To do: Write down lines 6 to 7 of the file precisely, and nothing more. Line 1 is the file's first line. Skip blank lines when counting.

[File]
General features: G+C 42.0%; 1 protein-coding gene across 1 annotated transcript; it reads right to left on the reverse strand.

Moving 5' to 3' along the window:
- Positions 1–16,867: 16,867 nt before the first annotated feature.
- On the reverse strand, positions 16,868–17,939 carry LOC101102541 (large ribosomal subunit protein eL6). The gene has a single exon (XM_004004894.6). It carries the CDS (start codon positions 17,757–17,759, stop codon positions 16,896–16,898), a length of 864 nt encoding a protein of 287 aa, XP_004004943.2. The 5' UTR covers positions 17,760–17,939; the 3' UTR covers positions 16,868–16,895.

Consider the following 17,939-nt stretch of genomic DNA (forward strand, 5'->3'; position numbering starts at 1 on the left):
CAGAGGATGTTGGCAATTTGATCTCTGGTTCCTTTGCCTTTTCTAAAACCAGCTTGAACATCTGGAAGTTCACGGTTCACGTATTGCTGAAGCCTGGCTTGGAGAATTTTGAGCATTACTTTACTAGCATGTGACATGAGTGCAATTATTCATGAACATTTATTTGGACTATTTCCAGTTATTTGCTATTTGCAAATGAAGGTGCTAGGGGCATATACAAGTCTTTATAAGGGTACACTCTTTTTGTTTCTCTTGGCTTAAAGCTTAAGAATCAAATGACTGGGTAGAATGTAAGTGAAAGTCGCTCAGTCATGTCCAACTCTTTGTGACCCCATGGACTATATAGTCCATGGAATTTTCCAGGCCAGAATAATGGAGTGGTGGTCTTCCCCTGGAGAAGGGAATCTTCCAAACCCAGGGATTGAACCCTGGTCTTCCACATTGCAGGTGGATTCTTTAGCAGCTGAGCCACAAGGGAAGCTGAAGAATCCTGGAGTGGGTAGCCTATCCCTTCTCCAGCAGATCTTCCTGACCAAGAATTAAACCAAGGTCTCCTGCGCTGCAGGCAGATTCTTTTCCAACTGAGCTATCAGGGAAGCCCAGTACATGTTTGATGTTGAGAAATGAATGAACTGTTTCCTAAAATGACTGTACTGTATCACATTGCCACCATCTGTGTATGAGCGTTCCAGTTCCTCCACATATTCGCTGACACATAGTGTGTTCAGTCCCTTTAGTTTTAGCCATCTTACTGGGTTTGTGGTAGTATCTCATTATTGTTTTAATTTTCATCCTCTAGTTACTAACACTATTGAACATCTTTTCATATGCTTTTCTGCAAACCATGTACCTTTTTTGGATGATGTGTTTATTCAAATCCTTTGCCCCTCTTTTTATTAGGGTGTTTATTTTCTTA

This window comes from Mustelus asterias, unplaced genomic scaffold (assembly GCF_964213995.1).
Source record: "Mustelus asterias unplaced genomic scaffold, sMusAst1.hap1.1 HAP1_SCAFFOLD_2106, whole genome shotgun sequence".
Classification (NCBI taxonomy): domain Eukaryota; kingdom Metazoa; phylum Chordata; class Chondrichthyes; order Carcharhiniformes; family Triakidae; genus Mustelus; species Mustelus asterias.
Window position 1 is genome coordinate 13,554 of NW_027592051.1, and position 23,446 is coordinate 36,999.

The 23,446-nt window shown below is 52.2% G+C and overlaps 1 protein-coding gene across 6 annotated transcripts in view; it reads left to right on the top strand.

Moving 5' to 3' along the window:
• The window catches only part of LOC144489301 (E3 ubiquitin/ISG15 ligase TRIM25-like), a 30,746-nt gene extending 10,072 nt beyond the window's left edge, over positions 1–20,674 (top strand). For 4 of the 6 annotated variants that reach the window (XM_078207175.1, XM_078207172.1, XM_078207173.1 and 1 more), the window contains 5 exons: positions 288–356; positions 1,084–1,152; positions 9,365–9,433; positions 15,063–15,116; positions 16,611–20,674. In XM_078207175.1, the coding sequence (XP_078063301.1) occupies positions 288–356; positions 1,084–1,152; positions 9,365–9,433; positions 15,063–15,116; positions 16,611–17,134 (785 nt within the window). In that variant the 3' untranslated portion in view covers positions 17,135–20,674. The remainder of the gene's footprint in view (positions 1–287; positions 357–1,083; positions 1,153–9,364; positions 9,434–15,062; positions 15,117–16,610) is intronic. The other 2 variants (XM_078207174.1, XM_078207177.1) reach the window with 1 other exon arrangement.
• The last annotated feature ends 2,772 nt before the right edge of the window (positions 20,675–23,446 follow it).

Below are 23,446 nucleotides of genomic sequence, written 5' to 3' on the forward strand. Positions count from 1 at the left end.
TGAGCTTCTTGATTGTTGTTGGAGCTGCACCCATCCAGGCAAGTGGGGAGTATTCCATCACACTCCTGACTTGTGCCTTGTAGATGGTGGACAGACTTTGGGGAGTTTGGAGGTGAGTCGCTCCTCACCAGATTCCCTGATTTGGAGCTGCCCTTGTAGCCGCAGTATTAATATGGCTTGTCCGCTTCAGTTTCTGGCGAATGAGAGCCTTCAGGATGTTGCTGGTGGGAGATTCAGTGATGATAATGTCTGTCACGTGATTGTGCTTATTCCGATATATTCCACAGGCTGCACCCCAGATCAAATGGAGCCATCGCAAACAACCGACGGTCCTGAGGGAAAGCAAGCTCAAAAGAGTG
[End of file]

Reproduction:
CAGAGGATGTTGGCAATTTGATCTCTGGTTCCTTTGCCTTTTCTAAAACCAGCTTGAACATCTGGAAGTTCACGGTTCACGTATTGCTGAAGCCTGGCTTGGAGAATTTTGAGCATTACTTTACTAGCATGTGACATGAGTGCAATTATTCATGAACATTTATTTGGACTATTTCCAGTTATTTGCTATTTGCAAATGAAGGTGCTAGGGGCATATACAAGTCTTTATAAGGGTACACTCTTTTTGTTTCTCTTGGCTTAAAGCTTAAGAATCAAATGACTGGGTAGAATGTAAGTGAAAGTCGCTCAGTCATGTCCAACTCTTTGTGACCCCATGGACTATATAGTCCATGGAATTTTCCAGGCCAGAATAATGGAGTGGTGGTCTTCCCCTGGAGAAGGGAATCTTCCAAACCCAGGGATTGAACCCTGGTCTTCCACATTGCAGGTGGATTCTTTAGCAGCTGAGCCACAAGGGAAGCTGAAGAATCCTGGAGTGGGTAGCCTATCCCTTCTCCAGCAGATCTTCCTGACCAAGAATTAAACCAAGGTCTCCTGCGCTGCAGGCAGATTCTTTTCCAACTGAGCTATCAGGGAAGCCCAGTACATGTTTGATGTTGAGAAATGAATGAACTGTTTCCTAAAATGACTGTACTGTATCACATTGCCACCATCTGTGTATGAGCGTTCCAGTTCCTCCACATATTCGCTGACACATAGTGTGTTCAGTCCCTTTAGTTTTAGCCATCTTACTGGGTTTGTGGTAGTATCTCATTATTGTTTTAATTTTCATCCTCTAGTTACTAACACTATTGAACATCTTTTCATATGCTTTTCTGCAAACCATGTACCTTTTTTGGATGATGTGTTTATTCAAATCCTTTGCCCCTCTTTTTATTAGGGTGTTTATTTTCTTA

This window comes from Mustelus asterias, unplaced genomic scaffold (assembly GCF_964213995.1).